The Financial Crisis: What’s Changed Since August 2007?
9 August 2007 is widely pinpointed as a key date in the timeline of the global financial crisis. Ten years on, Ann Pettifor, Paul Mason and Faiza Shaheen discuss what's changed - and what hasn't.
Ann Pettifor, Economist and Author
I know exactly where I was on 9 August 2007. A hot summer’s day – ‘debtonation day’. Bankers all over the world had lost their collective nerve and refused to lend to each other. The globally synchronised financial system froze, and began its descent into sustained failure. It then took more than a year, and Lehman’s collapse, before the world understood the gravity of the crisis.
Ten years on, that slow-motion crisis, a prolonged period of disinflation, noflation and deflation, is still playing out. Between 2006 and 2012, the number of people employed in UK manufacturing fell by 14%. Led by George Osborne, UK governments since 2010 have deliberately pursued policies of austerity and aimed for higher, but less secure, employment. The economic pain is reflected in the fall in real UK wages, which are still 6% lower than at the start of the recession. In the East Midlands they’re down 10%. For the self-employed, incomes are 22% lower. Of the 34 developed nations that are members of the OECD, the only one that saw weaker wage growth than the UK between 2008 and 2015 was Greece.
On a broader scale, the overhang of both British and global debt, private and public, is now even vaster than before the crisis. The Institute for International Finance – the global bankers’ club – reports that global debt rose by more than $11 trillion in the first nine months of 2016 to more than $217 trillion – 325% of global GDP. In 2007, it was 269% of global income.
So what is to be done? Citizens are clearly angry at the way the perpetrators of the financial crisis have been rewarded, and the poor and middle classes have been required to endure ‘austerity’. But taxpayers have largely watched passively as operators in capital markets have milked central banks of liquidity in the form of QE; as financiers in the shadow banking sector have used and abused public assets for leveraging ever-higher capital gains; as the owners of wealth have borrowed money from central bankers at historically low rates of interest – to acquire more wealth.
Neither politicians nor mainstream economists will hold the out-of-control finance sector to account until citizens make that case. The people must lead, so that leaders can follow. We must use the powers of taxpayer-backed central banks and finance ministries to demand a transformation of the global financial system. If our demands are ignored, then we must demand the withdrawal of massive subsidies provided to the private finance sector by our publicly-financed and taxpayer-backed institutions. Nothing less will do if we are serious about creating an economy that works for people and the planet.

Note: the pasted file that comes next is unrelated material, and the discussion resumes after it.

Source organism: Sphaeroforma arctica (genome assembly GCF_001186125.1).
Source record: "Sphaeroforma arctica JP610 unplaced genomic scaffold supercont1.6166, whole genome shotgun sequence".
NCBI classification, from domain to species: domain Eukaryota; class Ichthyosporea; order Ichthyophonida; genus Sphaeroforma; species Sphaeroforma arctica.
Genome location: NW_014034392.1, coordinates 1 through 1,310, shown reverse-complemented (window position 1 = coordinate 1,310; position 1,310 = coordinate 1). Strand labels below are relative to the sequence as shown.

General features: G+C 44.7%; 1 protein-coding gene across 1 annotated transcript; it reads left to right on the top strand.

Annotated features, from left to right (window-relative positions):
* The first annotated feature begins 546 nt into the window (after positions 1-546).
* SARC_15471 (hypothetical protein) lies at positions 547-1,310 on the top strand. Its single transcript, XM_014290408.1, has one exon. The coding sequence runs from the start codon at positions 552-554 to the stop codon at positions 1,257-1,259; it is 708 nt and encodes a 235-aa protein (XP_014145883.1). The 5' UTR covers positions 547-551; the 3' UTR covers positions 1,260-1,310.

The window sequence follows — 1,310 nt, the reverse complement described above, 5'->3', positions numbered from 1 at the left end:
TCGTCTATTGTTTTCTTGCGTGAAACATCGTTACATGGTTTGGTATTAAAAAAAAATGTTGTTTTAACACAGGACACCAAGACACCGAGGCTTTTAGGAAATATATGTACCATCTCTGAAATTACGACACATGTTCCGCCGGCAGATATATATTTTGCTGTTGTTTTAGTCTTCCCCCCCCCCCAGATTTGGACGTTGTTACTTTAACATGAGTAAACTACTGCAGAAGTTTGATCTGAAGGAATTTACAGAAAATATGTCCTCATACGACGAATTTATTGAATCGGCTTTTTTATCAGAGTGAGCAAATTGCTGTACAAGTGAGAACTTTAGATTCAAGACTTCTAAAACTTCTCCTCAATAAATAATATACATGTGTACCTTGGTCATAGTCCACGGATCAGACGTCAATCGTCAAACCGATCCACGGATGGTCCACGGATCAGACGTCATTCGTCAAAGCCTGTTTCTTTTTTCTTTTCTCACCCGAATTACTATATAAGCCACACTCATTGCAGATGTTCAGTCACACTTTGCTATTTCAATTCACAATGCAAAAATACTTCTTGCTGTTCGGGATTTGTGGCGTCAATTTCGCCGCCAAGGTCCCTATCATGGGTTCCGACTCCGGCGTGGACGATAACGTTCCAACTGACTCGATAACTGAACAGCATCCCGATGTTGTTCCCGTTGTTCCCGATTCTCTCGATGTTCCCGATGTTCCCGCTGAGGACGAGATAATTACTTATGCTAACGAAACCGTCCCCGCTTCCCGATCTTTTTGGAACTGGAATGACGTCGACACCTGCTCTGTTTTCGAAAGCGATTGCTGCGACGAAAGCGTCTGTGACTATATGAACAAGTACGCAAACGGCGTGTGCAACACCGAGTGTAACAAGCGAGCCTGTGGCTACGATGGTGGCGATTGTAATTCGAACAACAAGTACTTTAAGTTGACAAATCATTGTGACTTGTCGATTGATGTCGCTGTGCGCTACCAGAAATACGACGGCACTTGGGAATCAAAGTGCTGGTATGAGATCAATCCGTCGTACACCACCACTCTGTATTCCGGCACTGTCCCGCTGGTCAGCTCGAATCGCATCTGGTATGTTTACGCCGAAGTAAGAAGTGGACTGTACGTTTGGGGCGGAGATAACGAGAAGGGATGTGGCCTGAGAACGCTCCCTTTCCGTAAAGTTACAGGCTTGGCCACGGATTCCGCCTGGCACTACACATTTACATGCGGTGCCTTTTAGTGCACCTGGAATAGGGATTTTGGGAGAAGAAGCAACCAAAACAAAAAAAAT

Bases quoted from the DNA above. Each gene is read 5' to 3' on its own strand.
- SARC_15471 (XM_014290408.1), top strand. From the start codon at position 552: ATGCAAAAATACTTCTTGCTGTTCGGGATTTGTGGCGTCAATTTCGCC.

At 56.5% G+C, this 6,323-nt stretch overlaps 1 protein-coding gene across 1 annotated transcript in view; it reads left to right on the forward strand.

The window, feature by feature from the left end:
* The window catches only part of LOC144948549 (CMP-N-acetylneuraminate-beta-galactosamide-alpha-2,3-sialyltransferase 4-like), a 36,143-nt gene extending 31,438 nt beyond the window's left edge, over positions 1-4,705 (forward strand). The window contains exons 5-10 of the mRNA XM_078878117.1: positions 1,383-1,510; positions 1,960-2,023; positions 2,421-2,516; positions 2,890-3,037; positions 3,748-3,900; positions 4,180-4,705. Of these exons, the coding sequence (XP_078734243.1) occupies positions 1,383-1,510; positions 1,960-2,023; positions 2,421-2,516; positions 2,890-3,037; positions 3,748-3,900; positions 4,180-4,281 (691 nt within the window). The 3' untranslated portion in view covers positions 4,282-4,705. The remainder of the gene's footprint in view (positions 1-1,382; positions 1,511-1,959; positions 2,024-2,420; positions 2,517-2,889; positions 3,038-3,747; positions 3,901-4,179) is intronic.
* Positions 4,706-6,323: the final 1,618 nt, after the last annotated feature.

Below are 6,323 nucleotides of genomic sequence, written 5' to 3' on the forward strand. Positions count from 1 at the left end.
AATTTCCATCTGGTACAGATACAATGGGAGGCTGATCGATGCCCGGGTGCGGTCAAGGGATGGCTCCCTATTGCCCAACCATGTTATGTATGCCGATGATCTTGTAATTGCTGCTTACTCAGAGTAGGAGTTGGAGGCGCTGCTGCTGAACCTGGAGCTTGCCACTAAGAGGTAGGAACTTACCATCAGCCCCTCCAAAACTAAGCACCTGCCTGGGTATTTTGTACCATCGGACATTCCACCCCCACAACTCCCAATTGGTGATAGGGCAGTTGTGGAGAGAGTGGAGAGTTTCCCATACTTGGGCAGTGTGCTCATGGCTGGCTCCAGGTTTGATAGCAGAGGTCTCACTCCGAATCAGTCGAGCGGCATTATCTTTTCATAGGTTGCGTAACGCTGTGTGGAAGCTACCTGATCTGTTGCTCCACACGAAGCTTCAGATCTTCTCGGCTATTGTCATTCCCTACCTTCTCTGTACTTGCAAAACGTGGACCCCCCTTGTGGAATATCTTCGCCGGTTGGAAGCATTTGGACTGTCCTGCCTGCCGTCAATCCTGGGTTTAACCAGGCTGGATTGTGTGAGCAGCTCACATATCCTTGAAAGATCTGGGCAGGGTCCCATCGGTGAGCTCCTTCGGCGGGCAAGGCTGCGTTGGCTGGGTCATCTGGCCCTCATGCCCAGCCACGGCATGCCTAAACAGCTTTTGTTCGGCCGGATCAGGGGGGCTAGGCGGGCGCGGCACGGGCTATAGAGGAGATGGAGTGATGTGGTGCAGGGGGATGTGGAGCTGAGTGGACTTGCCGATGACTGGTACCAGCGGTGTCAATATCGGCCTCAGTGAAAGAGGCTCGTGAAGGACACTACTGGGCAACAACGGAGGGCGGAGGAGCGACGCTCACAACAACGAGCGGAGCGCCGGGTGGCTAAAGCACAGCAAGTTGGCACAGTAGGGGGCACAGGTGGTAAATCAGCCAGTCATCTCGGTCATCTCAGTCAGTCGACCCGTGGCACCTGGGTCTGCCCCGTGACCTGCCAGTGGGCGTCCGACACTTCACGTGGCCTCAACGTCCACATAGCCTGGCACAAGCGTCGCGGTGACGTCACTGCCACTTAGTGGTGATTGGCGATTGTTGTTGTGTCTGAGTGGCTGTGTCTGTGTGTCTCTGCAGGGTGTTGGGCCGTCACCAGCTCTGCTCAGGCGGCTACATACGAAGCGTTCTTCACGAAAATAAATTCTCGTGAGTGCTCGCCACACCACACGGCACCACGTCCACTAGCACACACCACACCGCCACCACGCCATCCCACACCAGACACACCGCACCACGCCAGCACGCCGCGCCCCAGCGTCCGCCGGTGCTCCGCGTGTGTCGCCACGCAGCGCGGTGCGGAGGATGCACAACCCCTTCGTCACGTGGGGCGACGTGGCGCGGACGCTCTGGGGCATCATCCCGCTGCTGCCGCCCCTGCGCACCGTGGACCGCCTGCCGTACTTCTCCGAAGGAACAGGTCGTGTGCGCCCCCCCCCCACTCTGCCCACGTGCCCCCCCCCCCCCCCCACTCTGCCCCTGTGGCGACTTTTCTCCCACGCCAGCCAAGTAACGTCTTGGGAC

Paul Mason, Journalist and Author
Looking back at August 2007, what strikes me is the vast asymmetry of information; between banks; banks and their clients; banks and governments and the central banks that would bail them out. In the decade that has followed we have seen $12 trillion manufactured via quantitative easing, capital adequacy enforced, plus major cultural and behavioural change in the financial markets. The global imbalances have been suppressed, as only the collapse of global finance could have achieved.
Yet, as Mark Carney warned the Shanghai G20 meeting last year, central banks can only hold the fort for so long. It is for politicians and the electorates who put them in power to design a new economic formula to restore dynamism to developed world economies.
And that's what is missing. The world is being run on a series of "as ifs": as if the implicit state insurance policy underwriting banks could one day be withdrawn; as if the bail-in regime practised in Cyprus and threatened in Greece could actually be applied in a major country; as if the froth of new fashion labels and coffee emporia were not loss-leaders for property speculators in the endless miles of malls, offices and luxury apartment blocks created with that $12 trillion.